iamthemob's avatar

@JLeslie – Sterilized? No, not at all. If it were a situation where the child couldn’t be watched over, was running out and was repeatedly getting pregnant, then I might reexamine the issue. But to take such a drastic, permanent step where I was deciding the future of my child? No…not to be blunt, but I neutered my dog, I wouldn’t do so with my child.

The idea that there should be surgical intervention when you are responsible for watching your child to make sure that they didn’t get into those situations – I would liken that to surgically removing your child’s legs to be extra certain they wouldn’t run into the street when you weren’t looking (again, not to be blunt – but I guess I kind of am).

To get at the essence of what you’re asking, I’d have to admit that I would prefer that my child be sterile if reproduction were a grave concern. But not sterilized. And I don’t know about having a child of mine aborted because of DDs. I understand it as a personal choice, but I don’t think I could make it. I would always wonder – some of the most profoundly influential people have had a DD of one form or another, and some of the most interesting people I know have had CF.

cak's avatar

I have a family member that has Down’s Syndrome. One her best days, she operates on the level of a 6yr old, more likely a 4yr old. I could never see forcing her to be sterilized, nor do I see it becoming an issue. There were times where she showed more of a sexual side, when she went through (and still does) crushes on other people, but overall, never did she have the sense of “wanting” a family. I can’t tell you if it had to do with her level of understanding or just her nature – whether or not she really ever wanted children.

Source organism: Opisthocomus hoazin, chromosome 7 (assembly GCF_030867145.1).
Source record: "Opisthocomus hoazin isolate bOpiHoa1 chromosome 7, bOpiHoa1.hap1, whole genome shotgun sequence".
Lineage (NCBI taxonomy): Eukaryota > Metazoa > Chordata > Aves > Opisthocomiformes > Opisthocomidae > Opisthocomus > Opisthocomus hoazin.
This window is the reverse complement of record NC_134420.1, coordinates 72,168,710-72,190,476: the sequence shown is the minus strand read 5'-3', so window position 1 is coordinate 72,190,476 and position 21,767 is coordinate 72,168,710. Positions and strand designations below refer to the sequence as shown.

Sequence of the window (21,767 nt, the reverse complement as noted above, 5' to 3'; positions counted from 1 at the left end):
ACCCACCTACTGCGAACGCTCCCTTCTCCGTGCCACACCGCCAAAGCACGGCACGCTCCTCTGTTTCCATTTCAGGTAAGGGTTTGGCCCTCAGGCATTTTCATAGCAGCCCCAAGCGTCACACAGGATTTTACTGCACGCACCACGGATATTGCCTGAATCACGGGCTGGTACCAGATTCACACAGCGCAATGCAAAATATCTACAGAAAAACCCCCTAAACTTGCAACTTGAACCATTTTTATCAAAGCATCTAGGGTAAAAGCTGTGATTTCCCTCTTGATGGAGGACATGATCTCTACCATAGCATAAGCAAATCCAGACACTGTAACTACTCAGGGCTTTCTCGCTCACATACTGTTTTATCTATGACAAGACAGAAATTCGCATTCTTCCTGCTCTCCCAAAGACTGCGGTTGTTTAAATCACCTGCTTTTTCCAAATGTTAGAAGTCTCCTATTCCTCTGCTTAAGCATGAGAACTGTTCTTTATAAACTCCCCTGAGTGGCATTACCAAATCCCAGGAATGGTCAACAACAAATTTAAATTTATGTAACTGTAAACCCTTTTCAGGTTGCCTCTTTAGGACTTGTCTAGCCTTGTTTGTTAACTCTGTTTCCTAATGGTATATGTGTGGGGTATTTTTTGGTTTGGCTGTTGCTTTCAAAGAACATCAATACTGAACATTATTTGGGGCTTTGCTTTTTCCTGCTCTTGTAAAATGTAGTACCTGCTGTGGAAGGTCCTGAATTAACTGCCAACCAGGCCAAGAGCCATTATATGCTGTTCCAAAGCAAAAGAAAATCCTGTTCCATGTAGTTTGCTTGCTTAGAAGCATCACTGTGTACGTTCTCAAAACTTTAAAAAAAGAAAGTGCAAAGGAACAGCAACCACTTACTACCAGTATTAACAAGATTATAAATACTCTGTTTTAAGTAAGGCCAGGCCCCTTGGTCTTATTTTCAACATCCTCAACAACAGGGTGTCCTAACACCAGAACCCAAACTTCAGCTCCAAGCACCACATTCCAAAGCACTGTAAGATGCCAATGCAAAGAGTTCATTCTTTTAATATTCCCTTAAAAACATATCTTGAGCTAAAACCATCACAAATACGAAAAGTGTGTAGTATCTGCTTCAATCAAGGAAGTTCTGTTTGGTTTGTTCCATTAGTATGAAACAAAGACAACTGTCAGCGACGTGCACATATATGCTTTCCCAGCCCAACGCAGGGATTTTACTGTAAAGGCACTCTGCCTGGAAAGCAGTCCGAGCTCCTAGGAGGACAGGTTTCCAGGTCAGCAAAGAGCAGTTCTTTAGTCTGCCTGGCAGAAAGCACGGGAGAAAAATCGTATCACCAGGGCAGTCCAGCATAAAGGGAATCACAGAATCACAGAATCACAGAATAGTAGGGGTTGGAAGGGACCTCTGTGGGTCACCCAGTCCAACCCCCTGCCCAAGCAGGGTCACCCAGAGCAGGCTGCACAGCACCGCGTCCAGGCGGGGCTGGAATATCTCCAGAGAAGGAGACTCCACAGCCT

Through several social workers, doctors, therapists and work therapists; we have found that she has little understanding of the true function of things, even though none of us ever hid things from her. Explaining her period was a bit tricky. She was at a higher risk of someone taking advantage of her, rather than her actually involving in the act of intercourse.

I struggle with this, because I know if she ever had a child, it would not be her raising the child. More than likely, it would be my husband and I. I just still struggle with the idea that she should be forced to be sterilized. She may be impaired, but she’s still human and still has rights. I won’t say that I wouldn’t prefer her to be sterile; however, I won’t say I agree that she should go through the procedure.

For reference, my relative is now in her 50’s and going through menopause.

JLeslie's avatar

@cak Yeah, you named all of the quandaries in my head. Prefer she is sterilized, but loathe the idea of forcing her to go through a surgical procedure. Worried she might be more at risk for being taken advantage of sexually. The burden of raising the child would fall onto others. I found your comment that she never seemed to “want” a family interesting. I wonder if that is typical?